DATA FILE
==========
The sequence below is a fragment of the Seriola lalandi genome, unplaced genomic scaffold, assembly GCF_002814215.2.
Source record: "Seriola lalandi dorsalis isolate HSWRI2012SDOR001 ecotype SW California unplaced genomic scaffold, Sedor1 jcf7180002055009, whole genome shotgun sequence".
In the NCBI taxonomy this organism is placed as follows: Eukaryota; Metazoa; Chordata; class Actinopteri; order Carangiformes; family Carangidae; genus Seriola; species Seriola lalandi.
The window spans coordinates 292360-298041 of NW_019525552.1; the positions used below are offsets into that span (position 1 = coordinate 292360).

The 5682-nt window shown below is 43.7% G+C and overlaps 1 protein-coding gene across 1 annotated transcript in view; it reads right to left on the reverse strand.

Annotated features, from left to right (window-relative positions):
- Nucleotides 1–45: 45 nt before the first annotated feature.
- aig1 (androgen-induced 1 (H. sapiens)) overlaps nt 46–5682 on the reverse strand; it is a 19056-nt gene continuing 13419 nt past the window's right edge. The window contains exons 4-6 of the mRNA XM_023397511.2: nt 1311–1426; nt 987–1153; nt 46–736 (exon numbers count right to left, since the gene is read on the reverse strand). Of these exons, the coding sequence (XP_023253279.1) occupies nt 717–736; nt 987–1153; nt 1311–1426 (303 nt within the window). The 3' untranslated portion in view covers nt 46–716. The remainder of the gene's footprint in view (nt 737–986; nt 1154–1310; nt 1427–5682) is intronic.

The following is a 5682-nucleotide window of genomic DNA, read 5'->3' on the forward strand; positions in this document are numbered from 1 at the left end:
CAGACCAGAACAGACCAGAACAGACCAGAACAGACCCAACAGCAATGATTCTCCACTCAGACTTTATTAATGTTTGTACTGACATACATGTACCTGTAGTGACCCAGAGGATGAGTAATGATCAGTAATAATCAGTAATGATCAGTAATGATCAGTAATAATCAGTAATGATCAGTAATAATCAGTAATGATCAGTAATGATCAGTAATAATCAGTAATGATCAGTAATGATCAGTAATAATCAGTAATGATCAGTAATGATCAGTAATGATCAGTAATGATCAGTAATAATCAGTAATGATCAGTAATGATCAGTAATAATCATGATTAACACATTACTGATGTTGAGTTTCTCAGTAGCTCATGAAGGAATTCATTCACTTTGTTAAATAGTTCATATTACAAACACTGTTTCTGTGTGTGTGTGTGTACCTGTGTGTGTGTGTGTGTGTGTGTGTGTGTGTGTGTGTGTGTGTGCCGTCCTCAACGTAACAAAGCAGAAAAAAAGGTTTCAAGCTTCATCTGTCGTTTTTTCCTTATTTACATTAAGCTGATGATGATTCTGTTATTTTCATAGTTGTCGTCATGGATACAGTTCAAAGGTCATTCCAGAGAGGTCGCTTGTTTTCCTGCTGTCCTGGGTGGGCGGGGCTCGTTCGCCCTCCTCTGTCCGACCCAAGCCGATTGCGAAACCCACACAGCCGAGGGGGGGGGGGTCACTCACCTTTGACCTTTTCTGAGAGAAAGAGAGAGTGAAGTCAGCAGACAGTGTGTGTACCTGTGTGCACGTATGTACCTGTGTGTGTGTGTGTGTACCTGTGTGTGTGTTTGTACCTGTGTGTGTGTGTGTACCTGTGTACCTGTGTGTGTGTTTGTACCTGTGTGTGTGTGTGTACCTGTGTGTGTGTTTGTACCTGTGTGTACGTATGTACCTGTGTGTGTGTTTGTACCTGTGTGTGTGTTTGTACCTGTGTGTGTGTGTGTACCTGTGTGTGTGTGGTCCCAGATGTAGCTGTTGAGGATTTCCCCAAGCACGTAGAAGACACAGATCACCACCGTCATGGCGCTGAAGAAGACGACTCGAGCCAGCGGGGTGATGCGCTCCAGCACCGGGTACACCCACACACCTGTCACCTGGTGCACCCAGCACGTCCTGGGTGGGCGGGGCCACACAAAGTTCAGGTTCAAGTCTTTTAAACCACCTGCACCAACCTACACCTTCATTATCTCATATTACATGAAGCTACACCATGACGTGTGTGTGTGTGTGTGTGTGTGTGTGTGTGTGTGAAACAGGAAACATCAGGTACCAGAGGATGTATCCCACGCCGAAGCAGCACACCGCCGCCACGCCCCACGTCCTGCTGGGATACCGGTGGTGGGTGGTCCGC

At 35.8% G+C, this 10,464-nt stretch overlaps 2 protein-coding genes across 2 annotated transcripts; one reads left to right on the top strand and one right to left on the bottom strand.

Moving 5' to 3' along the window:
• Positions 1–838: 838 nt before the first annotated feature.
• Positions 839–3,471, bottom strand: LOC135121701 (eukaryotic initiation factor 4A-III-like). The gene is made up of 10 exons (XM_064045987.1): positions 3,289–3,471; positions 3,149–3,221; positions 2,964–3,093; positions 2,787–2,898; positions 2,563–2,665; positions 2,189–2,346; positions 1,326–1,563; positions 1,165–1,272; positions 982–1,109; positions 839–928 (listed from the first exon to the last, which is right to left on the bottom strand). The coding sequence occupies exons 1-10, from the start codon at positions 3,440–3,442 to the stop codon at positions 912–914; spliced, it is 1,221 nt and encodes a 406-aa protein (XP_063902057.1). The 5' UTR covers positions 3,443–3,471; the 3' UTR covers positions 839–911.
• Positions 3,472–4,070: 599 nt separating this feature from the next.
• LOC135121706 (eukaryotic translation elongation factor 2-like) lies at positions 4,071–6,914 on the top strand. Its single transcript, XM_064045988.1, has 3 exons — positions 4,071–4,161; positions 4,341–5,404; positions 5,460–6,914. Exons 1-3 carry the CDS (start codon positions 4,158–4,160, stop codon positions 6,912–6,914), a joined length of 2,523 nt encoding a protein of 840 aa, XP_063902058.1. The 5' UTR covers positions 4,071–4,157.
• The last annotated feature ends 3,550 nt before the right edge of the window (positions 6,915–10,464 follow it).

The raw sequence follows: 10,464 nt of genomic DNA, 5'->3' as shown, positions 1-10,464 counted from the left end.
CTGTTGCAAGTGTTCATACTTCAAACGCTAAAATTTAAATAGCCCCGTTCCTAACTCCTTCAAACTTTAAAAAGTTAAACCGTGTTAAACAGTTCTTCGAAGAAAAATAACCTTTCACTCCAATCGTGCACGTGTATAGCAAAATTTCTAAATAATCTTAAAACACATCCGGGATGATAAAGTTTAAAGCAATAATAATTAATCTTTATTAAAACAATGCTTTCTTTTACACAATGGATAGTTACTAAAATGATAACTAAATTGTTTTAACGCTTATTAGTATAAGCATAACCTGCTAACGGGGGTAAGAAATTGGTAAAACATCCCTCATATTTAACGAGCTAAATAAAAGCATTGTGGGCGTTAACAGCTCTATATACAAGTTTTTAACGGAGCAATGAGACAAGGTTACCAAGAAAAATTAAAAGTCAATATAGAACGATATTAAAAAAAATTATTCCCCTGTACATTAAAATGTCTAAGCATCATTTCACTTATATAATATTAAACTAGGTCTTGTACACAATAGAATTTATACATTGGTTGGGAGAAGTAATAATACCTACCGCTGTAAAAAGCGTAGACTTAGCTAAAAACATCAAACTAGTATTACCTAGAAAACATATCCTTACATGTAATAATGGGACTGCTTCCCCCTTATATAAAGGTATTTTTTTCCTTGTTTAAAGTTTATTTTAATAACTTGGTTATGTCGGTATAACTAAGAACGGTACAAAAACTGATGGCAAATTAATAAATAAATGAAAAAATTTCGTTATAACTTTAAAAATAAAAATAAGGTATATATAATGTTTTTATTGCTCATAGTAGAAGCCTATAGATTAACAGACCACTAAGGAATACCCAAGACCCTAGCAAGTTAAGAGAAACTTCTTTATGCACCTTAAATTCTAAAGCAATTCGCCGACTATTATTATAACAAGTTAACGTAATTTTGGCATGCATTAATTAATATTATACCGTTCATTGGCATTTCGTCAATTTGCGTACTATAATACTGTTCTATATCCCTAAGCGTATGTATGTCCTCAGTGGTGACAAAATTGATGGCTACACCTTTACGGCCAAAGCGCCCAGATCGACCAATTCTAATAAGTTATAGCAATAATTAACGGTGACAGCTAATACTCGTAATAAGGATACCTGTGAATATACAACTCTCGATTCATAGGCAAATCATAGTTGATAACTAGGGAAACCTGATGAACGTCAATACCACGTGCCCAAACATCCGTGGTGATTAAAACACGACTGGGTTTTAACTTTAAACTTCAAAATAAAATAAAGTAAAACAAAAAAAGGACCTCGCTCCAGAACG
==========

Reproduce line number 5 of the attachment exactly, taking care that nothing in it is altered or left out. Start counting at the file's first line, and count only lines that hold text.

The 5682-nt window shown below is 43.7% G+C and overlaps 1 protein-coding gene across 1 annotated transcript in view; it reads right to left on the reverse strand.